Diabetes and Tooth Loss Can be Troublesome For Older Adults: Study

Portrait of smiling mature woman looking at camera with big grin. Successful middle aged woman at home smiling. Beautiful mid adult lady in casual with long red hair enjoying whitening teeth treatment.As adults age, many conditions might arise, including diabetes, which can lead to tooth loss. Tooth loss due to diabetes isn’t simply painful and inconvenient – it can also indicate deeper underlying issues that need to be addressed for elderly patients to stay healthy.

Recent studies show how tooth loss caused by diabetes isn’t just a case of vanity. Researchers are now beginning to understand how oral health, diabetes, and cognitive decline may exacerbate each other.


Since inflammation plays a role in both diabetes and gum disease, it is also believed to contribute to declines in reasoning and thinking skills – also referred to as cognitive decline. This decline in cognition can lead to more serious conditions such as dementia and Alzheimer’s disease.

How Oral Health Affects Cognition

Overall, there are various ways that poor oral health can affect cognition. For example, chewing healthy food can be difficult for those with missing teeth or with painful gums. By being unable to consume a healthy diet, these people may suffer from nutritional deficiencies that may interfere with cognition. Insulin sensitivity and impaired blood sugar levels in people with diabetes can also worsen nutritional deficiency, affecting cognitive impairment.

Certain bacteria linked with gum disease and chronic periodontitis have also been linked to poor cognitive function.

One prominent study looking at the relationship between tooth loss and diabetes used data from the University of Michigan’s Health and Retirement Study. The study was conducted between 2006 and 2018 and measured memory and cognition every two years.
The study included 9,948 older adults divided into age groups: 65 to 74, 75 to 84, and 85 and older.

In adults aged 65 to 74, those with diabetes and complete tooth loss had the highest rate of accelerated mental decline compared to those with neither condition. There was no evidence to suggest mental decline was caused by tooth loss or diabetes in adults aged 85 and older.

Researchers believe the relationship between poor oral health and cognitive function is due to inflammation. When there are high levels of systemic inflammation, the white matter gets more disorganized. This can lead to worse brain health and poor cognitive outcomes.


Although more research is needed to fully understand the root cause of this relationship, this study helps outline how oral health can affect the whole body, including heart and mental health. Researchers stress, “Access to dental care for older adults, especially those with diabetes, is really important.”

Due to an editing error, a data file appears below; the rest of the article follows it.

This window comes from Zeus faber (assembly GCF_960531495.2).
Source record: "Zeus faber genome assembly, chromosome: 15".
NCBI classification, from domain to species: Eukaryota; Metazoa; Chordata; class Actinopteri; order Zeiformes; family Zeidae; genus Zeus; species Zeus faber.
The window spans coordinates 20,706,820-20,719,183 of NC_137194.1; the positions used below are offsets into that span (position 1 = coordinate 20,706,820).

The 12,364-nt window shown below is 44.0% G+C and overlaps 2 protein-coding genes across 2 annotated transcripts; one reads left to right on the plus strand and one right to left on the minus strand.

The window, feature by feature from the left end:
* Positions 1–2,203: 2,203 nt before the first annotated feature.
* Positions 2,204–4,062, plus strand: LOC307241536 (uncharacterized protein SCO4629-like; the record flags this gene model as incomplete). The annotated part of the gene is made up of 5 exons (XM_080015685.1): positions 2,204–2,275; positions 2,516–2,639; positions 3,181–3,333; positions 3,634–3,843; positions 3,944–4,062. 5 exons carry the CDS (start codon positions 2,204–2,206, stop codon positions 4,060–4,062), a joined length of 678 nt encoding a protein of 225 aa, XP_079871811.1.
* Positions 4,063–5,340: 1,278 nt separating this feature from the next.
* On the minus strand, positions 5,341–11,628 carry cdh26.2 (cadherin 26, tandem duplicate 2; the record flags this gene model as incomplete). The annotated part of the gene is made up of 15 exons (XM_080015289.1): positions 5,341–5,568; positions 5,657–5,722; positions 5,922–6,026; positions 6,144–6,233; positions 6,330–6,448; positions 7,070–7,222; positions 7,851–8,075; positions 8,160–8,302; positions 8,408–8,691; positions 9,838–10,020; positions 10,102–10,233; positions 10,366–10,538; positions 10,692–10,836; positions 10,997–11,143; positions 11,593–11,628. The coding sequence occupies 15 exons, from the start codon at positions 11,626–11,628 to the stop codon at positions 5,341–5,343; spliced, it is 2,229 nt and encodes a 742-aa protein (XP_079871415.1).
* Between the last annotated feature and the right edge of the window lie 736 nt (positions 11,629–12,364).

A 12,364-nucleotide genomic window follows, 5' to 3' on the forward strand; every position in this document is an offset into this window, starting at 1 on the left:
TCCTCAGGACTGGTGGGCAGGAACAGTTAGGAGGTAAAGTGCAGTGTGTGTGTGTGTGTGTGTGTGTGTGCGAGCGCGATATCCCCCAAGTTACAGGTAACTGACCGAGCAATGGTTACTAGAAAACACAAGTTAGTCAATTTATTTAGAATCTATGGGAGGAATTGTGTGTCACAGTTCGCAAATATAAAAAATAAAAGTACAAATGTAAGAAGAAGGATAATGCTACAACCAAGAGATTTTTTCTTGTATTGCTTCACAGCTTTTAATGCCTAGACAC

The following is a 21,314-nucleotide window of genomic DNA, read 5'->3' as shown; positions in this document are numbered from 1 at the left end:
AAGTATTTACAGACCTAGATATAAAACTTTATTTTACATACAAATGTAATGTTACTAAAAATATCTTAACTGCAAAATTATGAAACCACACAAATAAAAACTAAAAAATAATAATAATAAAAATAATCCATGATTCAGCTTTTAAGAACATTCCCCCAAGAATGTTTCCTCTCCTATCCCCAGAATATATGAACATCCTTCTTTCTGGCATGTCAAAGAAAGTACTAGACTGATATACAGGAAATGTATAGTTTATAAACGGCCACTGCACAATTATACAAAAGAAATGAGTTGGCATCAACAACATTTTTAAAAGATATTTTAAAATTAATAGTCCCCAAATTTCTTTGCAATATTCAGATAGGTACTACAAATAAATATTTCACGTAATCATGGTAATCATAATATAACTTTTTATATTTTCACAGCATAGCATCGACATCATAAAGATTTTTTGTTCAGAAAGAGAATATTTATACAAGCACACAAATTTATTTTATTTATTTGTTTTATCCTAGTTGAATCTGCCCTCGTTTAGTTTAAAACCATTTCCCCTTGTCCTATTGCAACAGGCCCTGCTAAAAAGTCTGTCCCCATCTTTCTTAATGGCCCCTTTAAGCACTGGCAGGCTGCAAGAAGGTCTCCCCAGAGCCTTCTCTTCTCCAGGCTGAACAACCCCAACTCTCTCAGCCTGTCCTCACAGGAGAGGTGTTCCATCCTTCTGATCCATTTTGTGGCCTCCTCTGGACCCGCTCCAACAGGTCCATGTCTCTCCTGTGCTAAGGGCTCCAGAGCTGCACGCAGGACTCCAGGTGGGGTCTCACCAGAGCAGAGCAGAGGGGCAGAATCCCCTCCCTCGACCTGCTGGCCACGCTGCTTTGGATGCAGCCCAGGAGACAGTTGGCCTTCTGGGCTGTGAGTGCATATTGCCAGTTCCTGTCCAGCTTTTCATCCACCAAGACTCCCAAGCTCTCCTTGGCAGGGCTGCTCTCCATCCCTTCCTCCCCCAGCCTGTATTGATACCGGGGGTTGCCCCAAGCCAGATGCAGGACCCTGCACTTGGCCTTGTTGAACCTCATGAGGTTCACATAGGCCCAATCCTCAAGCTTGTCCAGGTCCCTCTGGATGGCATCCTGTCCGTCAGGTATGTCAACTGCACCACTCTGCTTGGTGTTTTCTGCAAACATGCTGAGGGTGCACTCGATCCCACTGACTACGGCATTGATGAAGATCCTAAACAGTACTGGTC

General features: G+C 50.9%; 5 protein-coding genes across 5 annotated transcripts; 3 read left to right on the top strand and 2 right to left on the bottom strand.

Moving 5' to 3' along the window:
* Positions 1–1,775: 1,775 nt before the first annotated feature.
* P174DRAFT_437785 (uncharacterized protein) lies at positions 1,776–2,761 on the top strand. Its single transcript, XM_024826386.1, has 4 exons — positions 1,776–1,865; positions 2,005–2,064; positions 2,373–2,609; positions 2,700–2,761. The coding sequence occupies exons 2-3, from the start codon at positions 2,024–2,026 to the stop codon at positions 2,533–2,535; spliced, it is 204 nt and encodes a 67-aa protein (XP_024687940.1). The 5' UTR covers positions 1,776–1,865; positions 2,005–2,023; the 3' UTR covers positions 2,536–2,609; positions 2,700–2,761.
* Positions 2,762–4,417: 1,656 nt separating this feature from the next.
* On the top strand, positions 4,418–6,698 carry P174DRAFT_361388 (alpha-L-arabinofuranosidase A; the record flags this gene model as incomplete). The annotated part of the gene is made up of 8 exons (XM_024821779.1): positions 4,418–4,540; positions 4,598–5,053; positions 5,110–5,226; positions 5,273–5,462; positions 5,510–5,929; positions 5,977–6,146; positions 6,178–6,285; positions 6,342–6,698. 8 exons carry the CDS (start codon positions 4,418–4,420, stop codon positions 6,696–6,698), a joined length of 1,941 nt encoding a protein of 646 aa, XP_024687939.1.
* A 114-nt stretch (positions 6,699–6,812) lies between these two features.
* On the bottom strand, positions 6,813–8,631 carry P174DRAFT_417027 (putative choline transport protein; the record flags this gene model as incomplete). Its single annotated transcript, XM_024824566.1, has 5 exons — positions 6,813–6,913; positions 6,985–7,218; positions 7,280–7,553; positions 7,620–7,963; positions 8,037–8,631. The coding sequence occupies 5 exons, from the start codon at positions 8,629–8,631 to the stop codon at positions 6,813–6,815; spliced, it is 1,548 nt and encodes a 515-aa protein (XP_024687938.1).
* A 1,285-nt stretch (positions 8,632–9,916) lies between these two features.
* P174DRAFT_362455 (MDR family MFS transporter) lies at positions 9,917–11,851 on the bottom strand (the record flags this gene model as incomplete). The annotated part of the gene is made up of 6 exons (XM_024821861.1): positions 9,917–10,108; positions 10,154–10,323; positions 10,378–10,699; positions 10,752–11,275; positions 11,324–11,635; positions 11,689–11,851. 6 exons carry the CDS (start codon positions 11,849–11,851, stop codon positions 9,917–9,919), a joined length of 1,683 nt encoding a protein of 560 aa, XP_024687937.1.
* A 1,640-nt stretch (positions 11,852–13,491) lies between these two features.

They concluded the study by suggesting, “Older adults who have poor dental health and diabetes would benefit from cognitive screenings from their primary care providers.”

Maintaining Healthy Blood Sugar Levels

As this study suggests, supporting healthy blood sugar levels is vital as we age. Healthy Blood Sugar Support can help maintain healthy blood sugar levels using a number of ingredients that have been shown in clinical studies. The health benefits of this unique formula include supporting blood-sugar metabolism and promoting healthy cholesterol and glucose levels already within the normal range. Healthy Blood Sugar Support can also help to reduce excessive hunger or increased appetite, fatigue, and blood glucose spikes after meals.

Author Bio

Sarah began her interest in nutritional healing at an early age. After going through health problems and becoming frustrated with the conventional ways doctors wanted to treat her illness (which were not working), she took it upon herself to find alternative treatments. This led her to revolutionize her own diet to help her get healthier and tackle her health problems. She began treating her illness by living a more balanced lifestyle through healthy food choices, exercise and other alternative medicine such as meditation. This total positive lifestyle change led her to earn a diploma in Nutritional Therapy from Health Sciences Academy in London, England. Today, Sarah enjoys helping others by teaching healthy lifestyle changes through her personal consultations and with her regular contributions to the Doctors Health Press. Also, passionate about following her dreams in life, Sarah moved to France and lived in Paris for over 5 years where she earned a certification in beadwork and embroidery from Lesage (an atelier owned by Chanel). She then went on to be a familiar face sitting front row and reporting from Paris Fashion Week. Sarah continues to practice some of the cultural ways of life she learned while in Europe. They enjoy their food, and take the time to relax and enjoy many of life’s little moments. These are life lessons she is glad to have brought back home with her.